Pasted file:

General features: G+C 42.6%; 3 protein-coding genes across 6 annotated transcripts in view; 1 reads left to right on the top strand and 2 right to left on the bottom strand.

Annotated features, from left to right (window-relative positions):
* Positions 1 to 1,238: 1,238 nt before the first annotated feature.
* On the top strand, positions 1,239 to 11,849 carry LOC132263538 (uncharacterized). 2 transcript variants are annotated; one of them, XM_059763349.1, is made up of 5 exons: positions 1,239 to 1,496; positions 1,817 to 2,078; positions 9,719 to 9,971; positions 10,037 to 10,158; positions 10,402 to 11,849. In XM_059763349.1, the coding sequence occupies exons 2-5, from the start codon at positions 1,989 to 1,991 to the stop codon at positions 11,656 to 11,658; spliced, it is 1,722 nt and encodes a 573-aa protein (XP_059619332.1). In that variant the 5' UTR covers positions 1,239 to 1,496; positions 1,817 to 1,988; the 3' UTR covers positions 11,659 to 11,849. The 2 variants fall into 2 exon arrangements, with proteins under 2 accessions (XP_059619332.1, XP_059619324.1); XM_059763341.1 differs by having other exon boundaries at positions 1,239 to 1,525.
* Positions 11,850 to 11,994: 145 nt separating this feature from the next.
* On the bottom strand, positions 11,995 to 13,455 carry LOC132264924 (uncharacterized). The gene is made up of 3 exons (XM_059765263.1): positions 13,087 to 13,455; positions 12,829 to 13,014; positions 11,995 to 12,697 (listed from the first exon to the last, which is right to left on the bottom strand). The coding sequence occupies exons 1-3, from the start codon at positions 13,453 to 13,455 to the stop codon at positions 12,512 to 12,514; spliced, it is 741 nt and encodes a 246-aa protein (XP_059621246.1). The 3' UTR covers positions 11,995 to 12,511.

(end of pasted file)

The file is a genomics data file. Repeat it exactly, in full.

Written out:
General features: G+C 42.6%; 3 protein-coding genes across 6 annotated transcripts in view; 1 reads left to right on the top strand and 2 right to left on the bottom strand.

Annotated features, from left to right (window-relative positions):
* Positions 1 to 1,238: 1,238 nt before the first annotated feature.
* On the top strand, positions 1,239 to 11,849 carry LOC132263538 (uncharacterized). 2 transcript variants are annotated; one of them, XM_059763349.1, is made up of 5 exons: positions 1,239 to 1,496; positions 1,817 to 2,078; positions 9,719 to 9,971; positions 10,037 to 10,158; positions 10,402 to 11,849. In XM_059763349.1, the coding sequence occupies exons 2-5, from the start codon at positions 1,989 to 1,991 to the stop codon at positions 11,656 to 11,658; spliced, it is 1,722 nt and encodes a 573-aa protein (XP_059619332.1). In that variant the 5' UTR covers positions 1,239 to 1,496; positions 1,817 to 1,988; the 3' UTR covers positions 11,659 to 11,849. The 2 variants fall into 2 exon arrangements, with proteins under 2 accessions (XP_059619332.1, XP_059619324.1); XM_059763341.1 differs by having other exon boundaries at positions 1,239 to 1,525.
* Positions 11,850 to 11,994: 145 nt separating this feature from the next.
* On the bottom strand, positions 11,995 to 13,455 carry LOC132264924 (uncharacterized). The gene is made up of 3 exons (XM_059765263.1): positions 13,087 to 13,455; positions 12,829 to 13,014; positions 11,995 to 12,697 (listed from the first exon to the last, which is right to left on the bottom strand). The coding sequence occupies exons 1-3, from the start codon at positions 13,453 to 13,455 to the stop codon at positions 12,512 to 12,514; spliced, it is 741 nt and encodes a 246-aa protein (XP_059621246.1). The 3' UTR covers positions 11,995 to 12,511.